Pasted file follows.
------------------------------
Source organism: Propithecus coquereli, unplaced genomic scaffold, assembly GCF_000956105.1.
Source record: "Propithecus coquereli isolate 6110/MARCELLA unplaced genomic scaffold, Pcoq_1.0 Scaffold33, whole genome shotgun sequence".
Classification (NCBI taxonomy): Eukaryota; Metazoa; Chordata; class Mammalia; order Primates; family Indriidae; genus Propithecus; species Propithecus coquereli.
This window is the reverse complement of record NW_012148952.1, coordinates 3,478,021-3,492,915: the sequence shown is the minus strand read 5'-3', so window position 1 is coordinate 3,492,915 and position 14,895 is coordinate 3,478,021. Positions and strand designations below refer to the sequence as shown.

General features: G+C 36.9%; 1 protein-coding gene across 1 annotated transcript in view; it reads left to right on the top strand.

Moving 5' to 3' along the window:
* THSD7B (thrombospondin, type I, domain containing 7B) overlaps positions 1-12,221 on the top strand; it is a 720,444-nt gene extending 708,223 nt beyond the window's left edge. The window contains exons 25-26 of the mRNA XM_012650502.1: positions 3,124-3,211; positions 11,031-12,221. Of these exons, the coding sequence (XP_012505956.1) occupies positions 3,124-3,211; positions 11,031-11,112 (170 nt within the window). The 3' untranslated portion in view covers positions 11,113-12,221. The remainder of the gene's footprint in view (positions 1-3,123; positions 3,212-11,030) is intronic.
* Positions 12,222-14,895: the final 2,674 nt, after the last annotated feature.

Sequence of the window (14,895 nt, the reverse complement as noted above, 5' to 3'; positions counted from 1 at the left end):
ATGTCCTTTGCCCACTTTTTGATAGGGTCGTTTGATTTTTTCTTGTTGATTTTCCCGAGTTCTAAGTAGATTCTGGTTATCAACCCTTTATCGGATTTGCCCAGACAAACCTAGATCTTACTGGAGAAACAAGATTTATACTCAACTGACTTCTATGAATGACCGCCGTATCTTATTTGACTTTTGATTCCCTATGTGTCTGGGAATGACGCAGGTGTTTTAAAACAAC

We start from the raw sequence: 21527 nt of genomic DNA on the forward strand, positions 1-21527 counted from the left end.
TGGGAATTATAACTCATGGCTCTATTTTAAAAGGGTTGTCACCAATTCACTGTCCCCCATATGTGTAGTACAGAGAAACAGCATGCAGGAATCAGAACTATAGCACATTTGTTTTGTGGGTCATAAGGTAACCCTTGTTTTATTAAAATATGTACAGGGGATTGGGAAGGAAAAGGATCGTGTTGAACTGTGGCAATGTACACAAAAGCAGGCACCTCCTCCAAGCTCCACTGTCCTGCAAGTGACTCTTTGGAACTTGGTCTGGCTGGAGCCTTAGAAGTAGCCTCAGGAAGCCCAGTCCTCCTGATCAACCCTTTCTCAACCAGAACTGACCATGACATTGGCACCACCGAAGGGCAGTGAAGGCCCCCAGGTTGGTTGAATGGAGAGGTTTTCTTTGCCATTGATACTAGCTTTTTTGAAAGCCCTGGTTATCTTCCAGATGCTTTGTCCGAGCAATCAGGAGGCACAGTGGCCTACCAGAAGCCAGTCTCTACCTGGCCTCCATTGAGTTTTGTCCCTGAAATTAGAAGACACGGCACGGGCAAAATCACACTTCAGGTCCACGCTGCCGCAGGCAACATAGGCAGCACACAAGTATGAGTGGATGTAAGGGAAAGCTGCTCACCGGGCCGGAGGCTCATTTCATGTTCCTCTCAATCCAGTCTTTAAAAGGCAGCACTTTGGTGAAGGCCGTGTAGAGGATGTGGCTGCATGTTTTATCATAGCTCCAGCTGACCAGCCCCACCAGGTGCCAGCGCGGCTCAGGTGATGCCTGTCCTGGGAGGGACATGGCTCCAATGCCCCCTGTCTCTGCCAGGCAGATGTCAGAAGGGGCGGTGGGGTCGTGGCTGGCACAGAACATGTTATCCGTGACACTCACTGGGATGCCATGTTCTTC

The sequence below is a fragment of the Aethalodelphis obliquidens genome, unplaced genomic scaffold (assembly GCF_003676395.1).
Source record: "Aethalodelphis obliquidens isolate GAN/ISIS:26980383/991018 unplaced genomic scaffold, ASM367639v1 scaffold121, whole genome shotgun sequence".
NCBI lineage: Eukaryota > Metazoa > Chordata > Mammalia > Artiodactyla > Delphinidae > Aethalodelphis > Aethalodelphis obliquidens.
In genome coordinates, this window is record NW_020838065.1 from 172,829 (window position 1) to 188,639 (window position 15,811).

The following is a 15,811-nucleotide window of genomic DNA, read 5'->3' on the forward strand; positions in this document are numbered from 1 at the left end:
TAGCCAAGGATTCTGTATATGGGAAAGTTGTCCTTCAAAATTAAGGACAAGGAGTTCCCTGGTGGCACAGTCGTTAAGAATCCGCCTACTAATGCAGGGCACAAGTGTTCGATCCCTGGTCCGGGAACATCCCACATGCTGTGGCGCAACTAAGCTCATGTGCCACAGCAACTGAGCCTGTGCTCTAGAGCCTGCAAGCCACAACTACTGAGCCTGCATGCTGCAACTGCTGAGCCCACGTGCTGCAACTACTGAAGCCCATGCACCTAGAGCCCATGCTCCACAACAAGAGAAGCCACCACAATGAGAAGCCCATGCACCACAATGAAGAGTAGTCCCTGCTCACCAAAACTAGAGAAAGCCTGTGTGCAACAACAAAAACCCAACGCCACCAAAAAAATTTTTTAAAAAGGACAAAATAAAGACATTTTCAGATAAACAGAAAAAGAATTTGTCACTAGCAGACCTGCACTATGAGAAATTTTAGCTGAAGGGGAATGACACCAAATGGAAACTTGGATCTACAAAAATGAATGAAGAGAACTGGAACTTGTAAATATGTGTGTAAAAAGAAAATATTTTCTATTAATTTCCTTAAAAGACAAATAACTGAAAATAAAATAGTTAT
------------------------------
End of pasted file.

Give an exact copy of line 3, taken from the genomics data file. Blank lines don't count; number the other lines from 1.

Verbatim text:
Classification (NCBI taxonomy): Eukaryota; Metazoa; Chordata; class Mammalia; order Primates; family Indriidae; genus Propithecus; species Propithecus coquereli.